Indian Journal of Neurotrauma 2019; 16(02/03): 077-081
DOI: 10.1055/s-0039-3400438
Review Article
Neurotrauma Society of India

Opportunities and Challenges for Implementing Neurotrauma Prevention Program: A Practical Perspective for Developing Countries

Amrita Ghosh
1  Department of Biochemistry, Medical College, Kolkata, West Bengal, India
,
Ranabir Pal
2  Department of Community Medicine, MGM Medical College and L.S.K. Hospital, Kishanganj, Bihar, India
,
Luis Rafael Moscote-Salazar
3  Center for Biomedical Research (CIB), Cartagena Neurotrauma Research Group, Faculty of Medicine, University of Cartagena, Cartagena de Indias, Colombia
,
Huber Said Padilla-Zambrano
3  Center for Biomedical Research (CIB), Cartagena Neurotrauma Research Group, Faculty of Medicine, University of Cartagena, Cartagena de Indias, Colombia
,
4  Department of Neurosurgery, National Institute of Mental Health and Neuro-Sciences (NIMHANS), Bangalore, Karnataka, India
,
Amit Agrawal
5  Department of Neurosurgery, Narayana Medical College and Hospital, Nellore, Andhra Pradesh, India
› Institutsangaben
Weitere Informationen

Address for correspondence

Amit Agrawal, MCh
Department of Neurosurgery, Narayana Medical College Hospital
Chinthareddypalem, Nellore 524003, Andhra Pradesh
India   

Publikationsverlauf

received 28. September 2019

accepted 30. September 2019

Publikationsdatum:
20. Januar 2020 (online)

 

Abstract

Neurotrauma is an underestimated and less understood public health issue in low- and middle-income countries for which we need system-based approach to prevention plans. This study was initiated to find rationale of effective plan with projectile vision of neurotrauma prevention. In search of innovative ideas of neurotrauma prevention evidence was explored from the published literature research on traumatic brain injury. Evidence-based global guidelines on recommended content and scheduling on prevention of neurotrauma literature searches data were also synthesized and summarized from research in developed countries. Our study noted that a considerable number of victims of neurotrauma with death and disabilities put mammoth costs to the already compromised health systems of the low- and middle-income countries. We need systems-based four-pronged approach incorporating neurotrauma registry, neurotrauma surveillance, translational research programs, and current approved process for development of clinical guidelines for prevention.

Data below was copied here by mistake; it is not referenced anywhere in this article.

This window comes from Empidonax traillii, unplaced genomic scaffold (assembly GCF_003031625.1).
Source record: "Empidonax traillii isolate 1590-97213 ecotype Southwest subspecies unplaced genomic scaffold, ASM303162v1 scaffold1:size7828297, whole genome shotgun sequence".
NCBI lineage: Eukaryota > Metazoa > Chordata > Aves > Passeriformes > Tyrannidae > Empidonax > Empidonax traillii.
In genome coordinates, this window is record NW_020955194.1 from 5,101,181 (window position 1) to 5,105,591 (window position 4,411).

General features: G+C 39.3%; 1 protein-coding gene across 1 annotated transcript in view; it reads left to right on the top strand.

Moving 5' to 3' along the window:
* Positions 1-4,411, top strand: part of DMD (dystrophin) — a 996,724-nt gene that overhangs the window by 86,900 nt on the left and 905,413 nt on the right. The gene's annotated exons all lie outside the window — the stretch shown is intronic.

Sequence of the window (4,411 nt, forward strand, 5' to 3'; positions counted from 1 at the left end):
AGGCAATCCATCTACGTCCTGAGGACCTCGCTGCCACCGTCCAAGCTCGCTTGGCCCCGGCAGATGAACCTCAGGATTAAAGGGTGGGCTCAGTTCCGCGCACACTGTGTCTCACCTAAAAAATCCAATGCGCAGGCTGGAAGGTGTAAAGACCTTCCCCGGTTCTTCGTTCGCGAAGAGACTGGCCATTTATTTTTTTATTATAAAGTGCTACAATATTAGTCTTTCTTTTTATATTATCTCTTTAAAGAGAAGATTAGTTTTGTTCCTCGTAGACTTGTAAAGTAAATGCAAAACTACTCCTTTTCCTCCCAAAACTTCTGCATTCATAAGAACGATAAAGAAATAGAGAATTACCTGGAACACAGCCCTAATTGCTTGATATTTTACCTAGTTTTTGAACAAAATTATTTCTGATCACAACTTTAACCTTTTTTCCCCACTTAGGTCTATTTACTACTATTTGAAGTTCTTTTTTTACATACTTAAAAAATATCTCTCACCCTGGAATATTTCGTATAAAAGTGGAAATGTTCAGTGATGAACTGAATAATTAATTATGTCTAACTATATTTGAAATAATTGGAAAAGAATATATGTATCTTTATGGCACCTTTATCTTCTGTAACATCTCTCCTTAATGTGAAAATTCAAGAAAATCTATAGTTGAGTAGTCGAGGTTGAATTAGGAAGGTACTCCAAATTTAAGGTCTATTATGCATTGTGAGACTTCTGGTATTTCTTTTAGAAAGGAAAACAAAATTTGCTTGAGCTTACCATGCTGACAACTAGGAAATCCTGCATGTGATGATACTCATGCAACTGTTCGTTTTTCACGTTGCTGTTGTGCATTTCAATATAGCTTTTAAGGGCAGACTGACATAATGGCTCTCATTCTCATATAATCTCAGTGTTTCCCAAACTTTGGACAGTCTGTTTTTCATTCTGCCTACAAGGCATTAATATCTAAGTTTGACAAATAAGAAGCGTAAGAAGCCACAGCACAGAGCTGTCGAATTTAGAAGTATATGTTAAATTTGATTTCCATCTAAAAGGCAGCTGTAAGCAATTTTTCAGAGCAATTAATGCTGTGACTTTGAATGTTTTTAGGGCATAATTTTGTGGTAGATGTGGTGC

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Introduction

Neurotrauma consists of two complex close-knit pathophysiologies, namely traumatic brain injury (TBI) and spinal cord injury (SCI). These two entities are usually mutually inclusive and life-changing by significant morbidities and disabilities. In the last few decades, there have been colossal advancements and progress in neurotrauma care with the outcome of decline of mortality-associated spectrum of disabilities. World Health Organization (WHO) has recognized and alerted the global health community about neurotrauma as a significant public health problem causing fatalities to the victims of road traffic injuries. WHO estimated enormous losses not only to individuals and their families but also to national and international communities from TBI and SCI leading to colossal deaths and temporary as well as permanent disabilities.[1] The considerable differences in reported incidence and mortality rates between high-income countries and low- and middle-income countries (LMICs) highlight a need for better standardization and collation of epidemiological data gathering on TBI. Research groups have urged to emphasize the need for standardized definitions, standardized methods, and standardized data collection and reporting, especially for mild TBI. Further, there is an urgent need to share and facilitate pooling of data and comparisons to find trends over time between and within countries.[2]